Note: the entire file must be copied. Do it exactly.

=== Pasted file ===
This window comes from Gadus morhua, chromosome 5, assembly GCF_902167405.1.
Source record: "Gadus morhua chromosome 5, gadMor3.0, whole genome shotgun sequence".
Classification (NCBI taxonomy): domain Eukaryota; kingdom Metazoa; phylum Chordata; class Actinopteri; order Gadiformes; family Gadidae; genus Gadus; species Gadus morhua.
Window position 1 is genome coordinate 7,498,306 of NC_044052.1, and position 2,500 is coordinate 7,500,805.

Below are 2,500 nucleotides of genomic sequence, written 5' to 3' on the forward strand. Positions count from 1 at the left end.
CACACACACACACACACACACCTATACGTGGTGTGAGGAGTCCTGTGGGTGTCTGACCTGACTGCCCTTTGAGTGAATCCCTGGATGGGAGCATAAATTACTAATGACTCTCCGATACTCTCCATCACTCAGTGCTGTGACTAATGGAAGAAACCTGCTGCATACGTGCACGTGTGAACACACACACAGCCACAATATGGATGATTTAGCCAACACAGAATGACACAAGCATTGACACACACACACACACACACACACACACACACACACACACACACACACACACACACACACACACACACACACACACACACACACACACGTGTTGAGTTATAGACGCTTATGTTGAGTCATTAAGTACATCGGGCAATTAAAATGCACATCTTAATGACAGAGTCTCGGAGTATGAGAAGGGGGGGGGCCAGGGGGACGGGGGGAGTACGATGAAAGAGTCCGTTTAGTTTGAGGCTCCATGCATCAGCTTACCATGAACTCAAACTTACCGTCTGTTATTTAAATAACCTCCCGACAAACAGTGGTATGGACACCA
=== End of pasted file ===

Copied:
This window comes from Gadus morhua, chromosome 5, assembly GCF_902167405.1.
Source record: "Gadus morhua chromosome 5, gadMor3.0, whole genome shotgun sequence".
Classification (NCBI taxonomy): domain Eukaryota; kingdom Metazoa; phylum Chordata; class Actinopteri; order Gadiformes; family Gadidae; genus Gadus; species Gadus morhua.
Window position 1 is genome coordinate 7,498,306 of NC_044052.1, and position 2,500 is coordinate 7,500,805.

Below are 2,500 nucleotides of genomic sequence, written 5' to 3' on the forward strand. Positions count from 1 at the left end.
CACACACACACACACACACACCTATACGTGGTGTGAGGAGTCCTGTGGGTGTCTGACCTGACTGCCCTTTGAGTGAATCCCTGGATGGGAGCATAAATTACTAATGACTCTCCGATACTCTCCATCACTCAGTGCTGTGACTAATGGAAGAAACCTGCTGCATACGTGCACGTGTGAACACACACACAGCCACAATATGGATGATTTAGCCAACACAGAATGACACAAGCATTGACACACACACACACACACACACACACACACACACACACACACACACACACACACACACACACACACACACACACACACACACACACACGTGTTGAGTTATAGACGCTTATGTTGAGTCATTAAGTACATCGGGCAATTAAAATGCACATCTTAATGACAGAGTCTCGGAGTATGAGAAGGGGGGGGGCCAGGGGGACGGGGGGAGTACGATGAAAGAGTCCGTTTAGTTTGAGGCTCCATGCATCAGCTTACCATGAACTCAAACTTACCGTCTGTTATTTAAATAACCTCCCGACAAACAGTGGTATGGACACCA